Explore your contract language

As part of a hiring process that has compliance at the heart, it's important to understand how the language in your job offers, employment contracts, job applications and other documents affect this decision. How does the text of your offer letter address the possibility of an offer being rescinded, if at all? Are there contingencies that can help pave the way for smoother discussions? Now may be the time to take a closer look and speak with legal advisors about it.

"Any language to be included would be provided by an organization's legal counsel and would be in alignment with requirements by state, federal or other applicable jurisdictions," Ross explains. "This should be a standard practice and part of an effective hiring process."

If there's any concern, initiating that conversation with your legal team before you need to invoke these contingencies or clauses can help you better understand your options and mitigate the risks.

Carefully manage senior talent offers

While rescinding any offer is a significant decision, many organizations may want to examine their processes for dealing with executives and senior talent in particular.

"Legal should be part of the process that includes offer letters, contingencies and any negotiations between the candidate and hiring organization to ensure legal risk is minimized and compliance is at the forefront of the communication as expectations are set throughout the process," Ross says.

The more closely your legal team is involved in the process from the outset, the more easily they can help you navigate unexpected waters.

Consider alternatives to rescinding an offer

Often, rescinding an offer is driven by an underlying need to cut costs, preserve cash flow or meet another goal. There may be other approaches that HR and leadership can consider, in partnership with legal counsel, to achieve those goals without incurring the same level of legal or reputational risk. For example, that may mean implementing a hiring freeze for requisitions that don't have active candidate offers in play or not replacing talent that's lost to regular attrition. What other options may be available to you can be a useful question to ask legal advisors.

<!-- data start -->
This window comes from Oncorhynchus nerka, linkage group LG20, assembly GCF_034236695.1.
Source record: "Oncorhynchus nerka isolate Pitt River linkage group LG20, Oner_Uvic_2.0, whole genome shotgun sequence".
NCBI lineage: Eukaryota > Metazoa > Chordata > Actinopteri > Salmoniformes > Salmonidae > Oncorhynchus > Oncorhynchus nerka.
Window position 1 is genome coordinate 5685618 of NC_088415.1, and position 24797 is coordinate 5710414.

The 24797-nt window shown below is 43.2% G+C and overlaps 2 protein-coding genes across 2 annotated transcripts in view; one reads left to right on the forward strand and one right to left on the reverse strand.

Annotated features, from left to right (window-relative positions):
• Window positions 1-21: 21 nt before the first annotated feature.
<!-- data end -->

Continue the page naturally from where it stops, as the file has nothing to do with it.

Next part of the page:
"Options to consider, depending on legal guidance, could include offering optional open role(s) that are being filled and in salary range/skill set, start-date deferment or other remedies that would not create legal liability for the company," Ross notes.

In addition, if a candidate does not pass a contingency outlined in their offer letter, such as a background check or drug test, companies can typically follow the mechanisms for rescinding an offer as generally detailed in the offer letter.

Evaluate the next steps

Even opening the discussion about whether you should rescind an offer is a complex process. HR professionals who carefully craft their talent pipelines have multiple consequences to consider. And as individuals navigating a variety of challenging decisions during periods of economic uncertainty, HR leaders understand that candidates may have made important decisions based on having accepted that offer.

It's a decision that isn't taken lightly at any level of the process. But if your organization is evaluating options to preserve financial health and this is on the table, it's imperative to involve legal counsel as early as possible. From there, you can map out the potential risks and evaluate a menu of different solutions that may be open to you during an otherwise difficult time.